Bird, the beleaguered e-scooter company, received a loan worth between $5 million and $10 million from the federal government’s Paycheck Protection Program (PPP) in late April. The company said in its application to the Treasury Department and the Small Business Association that the loan would help it retain 341 jobs. But less than a month before, Bird laid off over 400 employees, or about 30 percent of its staff.
But Bird contends that it should not be included in the government’s list. “Bird was erroneously listed as a company that filed for a PPP Loan,” a company spokesperson said. “We did not apply for nor did we receive a PPP Loan. We decided as a company not to file an application as we did not want to divert critical funding from small and local businesses.”
Bird CEO Travis VanderZanden also tweeted about the government’s list:
Bird decided not to move forward with PPP b/c we felt like the money was more needed by small local businesses. Citi will confirm we spoke but we never actually applied for the loan and therefore didn’t receive any loan money. Please update article with full Bird quote we sent.
— Travis VanderZanden (@travisv) July 6, 2020
Bird was among the names of companies that got small business loans over $150,000 released today by the Treasury Department after lawmakers pushed for greater transparency. In addition to the scooter startup, there are a number of prominent autonomous vehicle firms, LIDAR makers, and other “mobility” companies on the list.
TuSimple, a self-driving trucking company with offices in the US and China, received a loan between $2 million and $5 million. The startup said in its application to the Treasury Department and the Small Business Association that the loan would help it retain 324 jobs. Luminar, an Orlando-based company that is making LIDAR laser sensors for Volvo, Toyota, and other automakers working on autonomous vehicles, got a loan between $5 million and $10 million to retain 341 jobs. Kodiak Robotics, a self-driving truck company that is currently delivering freight in Texas, got a loan in the range of $1 million to $2 million to save 87 jobs. Udelv, an autonomous delivery company that’s partnering with Walmart and Baidu, received a loan in the range of $350,000 to $1 million. (The company didn’t disclose how many jobs it would retain.) Optimus Ride, a Boston-based AV company with operations in Brooklyn and Northern Virginia, received a loan in the range of $2 million to $5 million to retain 159 jobs. Hyperloop Transportation Technologies, a California-based company that sprang up to deliver on Elon Musk’s 2013 transportation vision, received a loan in the range of $150,000 to $350,000 to retain 15 jobs. RideCell, an operations platform for ride-hailing companies, received a loan in the range of $2 million to $5 million to retain 246 jobs. Bolt Mobility, a micromobility company that offers a range of electric vehicles for rent, got a loan in the range of $350,000 to $1 million to save 18 jobs. Turo, a car-sharing company based in San Francisco, received a loan in the range of $5 million to $10 million. (The company didn’t disclose how many jobs it would retain.) May Mobility, an autonomous shuttle company based in Michigan, got a loan in the range of $1 million to $2 million to save 58 jobs. Velodyne, the top LIDAR manufacturer in the US, received a loan in the range of $5 million to $10 million to retain 450 jobs. LIDAR maker Aeye got a loan in the $2 million to $5 million range to save 85 jobs.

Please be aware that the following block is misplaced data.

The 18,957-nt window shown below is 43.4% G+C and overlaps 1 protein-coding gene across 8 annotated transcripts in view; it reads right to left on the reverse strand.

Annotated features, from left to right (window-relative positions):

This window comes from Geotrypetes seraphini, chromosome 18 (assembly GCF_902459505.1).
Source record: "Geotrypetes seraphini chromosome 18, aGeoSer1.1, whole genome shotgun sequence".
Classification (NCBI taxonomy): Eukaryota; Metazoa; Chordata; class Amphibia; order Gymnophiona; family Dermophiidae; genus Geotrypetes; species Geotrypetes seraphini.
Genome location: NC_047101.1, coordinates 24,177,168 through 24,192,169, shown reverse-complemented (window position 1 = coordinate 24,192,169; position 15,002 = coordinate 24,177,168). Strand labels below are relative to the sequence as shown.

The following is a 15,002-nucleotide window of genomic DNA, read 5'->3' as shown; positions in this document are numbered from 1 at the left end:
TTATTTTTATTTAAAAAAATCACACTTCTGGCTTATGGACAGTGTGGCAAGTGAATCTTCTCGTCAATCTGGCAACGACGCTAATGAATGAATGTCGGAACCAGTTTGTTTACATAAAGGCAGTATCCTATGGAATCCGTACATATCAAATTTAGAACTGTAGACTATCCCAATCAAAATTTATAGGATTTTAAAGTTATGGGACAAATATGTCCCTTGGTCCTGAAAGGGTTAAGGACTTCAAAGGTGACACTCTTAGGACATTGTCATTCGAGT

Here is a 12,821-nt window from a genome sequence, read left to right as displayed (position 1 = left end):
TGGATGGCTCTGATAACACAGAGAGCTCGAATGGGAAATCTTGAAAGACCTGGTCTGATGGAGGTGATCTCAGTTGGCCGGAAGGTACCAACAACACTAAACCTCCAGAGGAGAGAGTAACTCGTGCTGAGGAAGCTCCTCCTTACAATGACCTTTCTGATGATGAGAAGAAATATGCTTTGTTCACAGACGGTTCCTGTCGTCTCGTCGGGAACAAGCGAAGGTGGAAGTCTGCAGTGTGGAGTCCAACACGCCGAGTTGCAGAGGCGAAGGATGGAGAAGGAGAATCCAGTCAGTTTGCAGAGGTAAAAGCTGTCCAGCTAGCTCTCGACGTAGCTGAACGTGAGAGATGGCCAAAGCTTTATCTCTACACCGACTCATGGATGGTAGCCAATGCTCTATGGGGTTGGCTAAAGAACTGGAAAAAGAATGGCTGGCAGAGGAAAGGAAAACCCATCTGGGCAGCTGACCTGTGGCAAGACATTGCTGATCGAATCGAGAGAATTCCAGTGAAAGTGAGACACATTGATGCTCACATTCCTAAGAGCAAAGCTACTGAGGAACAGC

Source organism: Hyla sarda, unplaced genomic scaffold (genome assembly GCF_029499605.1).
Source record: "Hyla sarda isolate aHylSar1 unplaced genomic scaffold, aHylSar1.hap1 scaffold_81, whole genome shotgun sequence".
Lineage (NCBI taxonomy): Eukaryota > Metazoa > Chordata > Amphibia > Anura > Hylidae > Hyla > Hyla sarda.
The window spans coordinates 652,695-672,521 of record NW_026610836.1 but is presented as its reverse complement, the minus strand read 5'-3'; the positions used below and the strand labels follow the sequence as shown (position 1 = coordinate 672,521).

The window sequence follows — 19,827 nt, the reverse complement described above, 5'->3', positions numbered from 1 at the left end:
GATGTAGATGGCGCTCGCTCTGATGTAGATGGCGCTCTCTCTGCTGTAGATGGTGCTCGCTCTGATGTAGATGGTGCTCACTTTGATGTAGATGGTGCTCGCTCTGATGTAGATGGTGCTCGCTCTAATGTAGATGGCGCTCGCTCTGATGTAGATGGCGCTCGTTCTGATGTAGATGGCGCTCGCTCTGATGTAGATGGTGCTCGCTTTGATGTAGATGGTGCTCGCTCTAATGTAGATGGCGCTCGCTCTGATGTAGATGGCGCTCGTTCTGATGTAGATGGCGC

Update July 6th, 2:53PM ET: Updated to include statement from Bird.